This year, more than 103,000 Americans are expected to be diagnosed with colorectal cancer — that’s the equivalent of nearly two-thirds of Vancouver’s population.
It’s the third most common cancer among men and women in the U.S., and it is expected to kill more Americans this year than either breast cancer or prostate cancer, according to the American Cancer Society.
Despite its prevalence, many people don’t comply with screening recommendations, said Dr. Son Do, a Vancouver gastroenterologist. Embarrassment and fear are usually to blame, he said.
What people don’t realize, Do said, is that screening can prevent colon cancer.
“Preventative health is very important,” Do said. “Don’t just ignore it because it’s embarrassing or you hear bad things. Later you could find out it’s cancer, and it’s too late.”
The American Cancer Society recommends men and women begin screening procedures, such as colonoscopies, at age 50. Those with risk factors such as family history, Crohn’s disease or colitis, should be screened at an earlier age.
Typically, a colonoscopy, which can detect cancer or precancerous polyps, is performed every 10 years. Precancerous polyps can be removed during the colonoscopy and prevent the cancer from developing, Do said.
“Screening colonoscopies can save lives,” he said.
Regular screening is important, Do said, because colorectal cancer doesn’t usually show symptoms — like blood in the stool and abdominal pain — until it’s advanced.
In honor of Colorectal Cancer Awareness Month, Advanced Gastroenterology in Salmon Creek offered on March 21 free colonoscopies to 18 Clark County residents who couldn’t afford the procedures.
Jeff Evans of Battle Ground took advantage of the event at his wife’s prompting.
“I wouldn’t be here if it wasn’t for her,” he said. “I think most men are like that, if they don’t have a good woman behind them, no pun intended.”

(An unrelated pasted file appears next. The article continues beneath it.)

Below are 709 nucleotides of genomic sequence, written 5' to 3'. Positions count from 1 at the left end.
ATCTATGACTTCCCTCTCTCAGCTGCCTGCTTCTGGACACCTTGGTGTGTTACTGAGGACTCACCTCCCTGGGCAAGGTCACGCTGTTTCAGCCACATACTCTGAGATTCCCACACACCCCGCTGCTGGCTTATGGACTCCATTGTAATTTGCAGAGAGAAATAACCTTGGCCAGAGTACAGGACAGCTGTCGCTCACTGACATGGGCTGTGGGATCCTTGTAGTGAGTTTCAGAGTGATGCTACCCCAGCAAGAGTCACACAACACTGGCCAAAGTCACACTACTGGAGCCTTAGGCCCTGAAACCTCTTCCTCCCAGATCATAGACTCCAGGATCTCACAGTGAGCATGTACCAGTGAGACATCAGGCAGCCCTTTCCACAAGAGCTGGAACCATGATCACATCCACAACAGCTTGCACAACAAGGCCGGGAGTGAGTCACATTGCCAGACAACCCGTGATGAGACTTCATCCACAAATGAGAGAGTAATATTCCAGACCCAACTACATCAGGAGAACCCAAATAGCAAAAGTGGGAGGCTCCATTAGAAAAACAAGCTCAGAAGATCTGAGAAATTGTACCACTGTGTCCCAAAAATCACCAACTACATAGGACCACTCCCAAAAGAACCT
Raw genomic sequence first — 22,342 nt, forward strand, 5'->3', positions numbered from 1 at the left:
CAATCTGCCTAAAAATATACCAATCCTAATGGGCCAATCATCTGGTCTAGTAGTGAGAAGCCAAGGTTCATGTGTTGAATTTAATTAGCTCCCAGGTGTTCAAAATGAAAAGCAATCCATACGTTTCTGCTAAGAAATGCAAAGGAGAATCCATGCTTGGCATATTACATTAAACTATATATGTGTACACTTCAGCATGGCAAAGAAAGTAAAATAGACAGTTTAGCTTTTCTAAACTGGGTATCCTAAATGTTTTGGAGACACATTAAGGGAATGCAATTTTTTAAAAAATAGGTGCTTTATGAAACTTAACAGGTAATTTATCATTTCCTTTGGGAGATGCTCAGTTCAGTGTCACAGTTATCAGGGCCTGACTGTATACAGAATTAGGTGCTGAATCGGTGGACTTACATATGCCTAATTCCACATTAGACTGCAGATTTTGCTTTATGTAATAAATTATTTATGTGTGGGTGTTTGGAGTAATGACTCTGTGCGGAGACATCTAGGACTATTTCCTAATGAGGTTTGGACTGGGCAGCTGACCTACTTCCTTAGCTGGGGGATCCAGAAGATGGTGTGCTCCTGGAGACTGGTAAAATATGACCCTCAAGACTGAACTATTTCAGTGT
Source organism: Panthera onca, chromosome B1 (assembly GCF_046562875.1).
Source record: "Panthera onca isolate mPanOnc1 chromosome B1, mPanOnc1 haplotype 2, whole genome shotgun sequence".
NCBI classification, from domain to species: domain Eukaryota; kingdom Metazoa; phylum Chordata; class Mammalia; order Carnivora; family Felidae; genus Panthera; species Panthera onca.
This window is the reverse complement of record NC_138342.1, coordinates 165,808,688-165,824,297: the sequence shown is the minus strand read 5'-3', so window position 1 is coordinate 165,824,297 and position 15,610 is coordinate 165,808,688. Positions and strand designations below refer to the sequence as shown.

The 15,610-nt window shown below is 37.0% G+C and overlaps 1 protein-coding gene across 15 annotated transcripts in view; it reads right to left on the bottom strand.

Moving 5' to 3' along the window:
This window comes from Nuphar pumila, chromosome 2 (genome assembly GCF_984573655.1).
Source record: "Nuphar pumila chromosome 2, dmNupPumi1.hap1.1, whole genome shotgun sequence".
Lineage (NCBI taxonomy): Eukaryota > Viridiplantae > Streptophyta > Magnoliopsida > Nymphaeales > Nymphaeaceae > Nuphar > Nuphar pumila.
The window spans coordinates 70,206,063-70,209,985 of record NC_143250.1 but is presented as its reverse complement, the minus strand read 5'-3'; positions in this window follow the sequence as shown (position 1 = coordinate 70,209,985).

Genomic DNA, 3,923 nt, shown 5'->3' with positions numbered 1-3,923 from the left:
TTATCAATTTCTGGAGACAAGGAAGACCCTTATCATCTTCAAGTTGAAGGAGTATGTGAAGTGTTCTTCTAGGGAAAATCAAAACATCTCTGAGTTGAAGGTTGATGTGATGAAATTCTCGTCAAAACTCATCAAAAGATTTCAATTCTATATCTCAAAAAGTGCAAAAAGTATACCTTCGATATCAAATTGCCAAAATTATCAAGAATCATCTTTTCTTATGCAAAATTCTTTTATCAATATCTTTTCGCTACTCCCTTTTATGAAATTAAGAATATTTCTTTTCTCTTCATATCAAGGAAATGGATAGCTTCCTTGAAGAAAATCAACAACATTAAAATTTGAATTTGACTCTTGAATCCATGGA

The 46-year-old had a colonoscopy performed seven or eight years ago after experiencing concerning symptoms.
This month’s event allowed Evans, who doesn’t have medical insurance, to receive a follow-up screening he couldn’t otherwise afford.
“I’m not really stuck on the stigma of it all,” Evans said. “I’m not embarrassed about it at all.”
“It’s a necessary procedure when you get close to your 50s,” he added.
Sue Warren of Vancouver signed up for the free procedure after watching her sister fight Stage 2 colon cancer during the last year. She had her last colonoscopy eight years ago.
“Since I have no medical insurance, I would not have been able to get one myself, because I couldn’t afford it,” the 62-year-old said.
This is the second year the clinic, where Do works, has offered the free procedures. Last year, doctors performed 13 colonoscopies. Nearly half of the colonoscopies detected precancerous polyps, Do said.
According to the cancer society, colorectal cancer incidence rates have been decreasing for most of the past two decades. The decline has largely been attributed to increases in the use of colorectal cancer screening tests that allow for early detection.